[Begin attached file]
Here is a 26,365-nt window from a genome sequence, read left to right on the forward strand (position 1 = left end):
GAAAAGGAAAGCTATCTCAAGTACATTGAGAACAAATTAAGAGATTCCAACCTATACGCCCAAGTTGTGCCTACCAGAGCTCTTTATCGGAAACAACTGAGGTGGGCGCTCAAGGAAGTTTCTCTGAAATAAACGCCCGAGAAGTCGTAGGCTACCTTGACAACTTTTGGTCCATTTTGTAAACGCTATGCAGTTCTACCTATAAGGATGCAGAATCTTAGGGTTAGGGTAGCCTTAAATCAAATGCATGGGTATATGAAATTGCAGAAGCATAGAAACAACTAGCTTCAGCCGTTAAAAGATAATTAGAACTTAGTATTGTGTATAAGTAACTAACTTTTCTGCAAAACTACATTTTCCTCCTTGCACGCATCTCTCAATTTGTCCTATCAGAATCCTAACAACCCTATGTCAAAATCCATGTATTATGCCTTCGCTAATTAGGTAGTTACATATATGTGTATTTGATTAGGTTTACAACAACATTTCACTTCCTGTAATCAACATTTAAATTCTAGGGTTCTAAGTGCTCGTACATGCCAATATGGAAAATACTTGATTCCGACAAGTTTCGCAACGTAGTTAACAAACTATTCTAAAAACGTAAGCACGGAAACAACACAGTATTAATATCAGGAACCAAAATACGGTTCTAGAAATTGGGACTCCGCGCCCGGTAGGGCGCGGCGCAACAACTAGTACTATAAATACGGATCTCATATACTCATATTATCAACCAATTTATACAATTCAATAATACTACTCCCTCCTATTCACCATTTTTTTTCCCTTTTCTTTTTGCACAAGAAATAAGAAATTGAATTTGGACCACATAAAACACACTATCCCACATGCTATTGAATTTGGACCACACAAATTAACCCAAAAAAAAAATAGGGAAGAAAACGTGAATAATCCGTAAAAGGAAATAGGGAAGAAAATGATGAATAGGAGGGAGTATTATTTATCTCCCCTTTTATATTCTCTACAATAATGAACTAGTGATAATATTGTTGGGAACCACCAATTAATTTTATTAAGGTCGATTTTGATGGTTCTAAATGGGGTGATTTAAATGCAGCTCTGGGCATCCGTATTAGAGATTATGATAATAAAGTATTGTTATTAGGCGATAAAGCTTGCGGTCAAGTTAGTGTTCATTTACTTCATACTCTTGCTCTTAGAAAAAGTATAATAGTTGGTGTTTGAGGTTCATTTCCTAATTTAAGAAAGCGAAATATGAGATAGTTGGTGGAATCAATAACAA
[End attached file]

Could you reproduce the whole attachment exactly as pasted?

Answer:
Here is a 26,365-nt window from a genome sequence, read left to right on the forward strand (position 1 = left end):
GAAAAGGAAAGCTATCTCAAGTACATTGAGAACAAATTAAGAGATTCCAACCTATACGCCCAAGTTGTGCCTACCAGAGCTCTTTATCGGAAACAACTGAGGTGGGCGCTCAAGGAAGTTTCTCTGAAATAAACGCCCGAGAAGTCGTAGGCTACCTTGACAACTTTTGGTCCATTTTGTAAACGCTATGCAGTTCTACCTATAAGGATGCAGAATCTTAGGGTTAGGGTAGCCTTAAATCAAATGCATGGGTATATGAAATTGCAGAAGCATAGAAACAACTAGCTTCAGCCGTTAAAAGATAATTAGAACTTAGTATTGTGTATAAGTAACTAACTTTTCTGCAAAACTACATTTTCCTCCTTGCACGCATCTCTCAATTTGTCCTATCAGAATCCTAACAACCCTATGTCAAAATCCATGTATTATGCCTTCGCTAATTAGGTAGTTACATATATGTGTATTTGATTAGGTTTACAACAACATTTCACTTCCTGTAATCAACATTTAAATTCTAGGGTTCTAAGTGCTCGTACATGCCAATATGGAAAATACTTGATTCCGACAAGTTTCGCAACGTAGTTAACAAACTATTCTAAAAACGTAAGCACGGAAACAACACAGTATTAATATCAGGAACCAAAATACGGTTCTAGAAATTGGGACTCCGCGCCCGGTAGGGCGCGGCGCAACAACTAGTACTATAAATACGGATCTCATATACTCATATTATCAACCAATTTATACAATTCAATAATACTACTCCCTCCTATTCACCATTTTTTTTCCCTTTTCTTTTTGCACAAGAAATAAGAAATTGAATTTGGACCACATAAAACACACTATCCCACATGCTATTGAATTTGGACCACACAAATTAACCCAAAAAAAAAATAGGGAAGAAAACGTGAATAATCCGTAAAAGGAAATAGGGAAGAAAATGATGAATAGGAGGGAGTATTATTTATCTCCCCTTTTATATTCTCTACAATAATGAACTAGTGATAATATTGTTGGGAACCACCAATTAATTTTATTAAGGTCGATTTTGATGGTTCTAAATGGGGTGATTTAAATGCAGCTCTGGGCATCCGTATTAGAGATTATGATAATAAAGTATTGTTATTAGGCGATAAAGCTTGCGGTCAAGTTAGTGTTCATTTACTTCATACTCTTGCTCTTAGAAAAAGTATAATAGTTGGTGTTTGAGGTTCATTTCCTAATTTAAGAAAGCGAAATATGAGATAGTTGGTGGAATCAATAACAA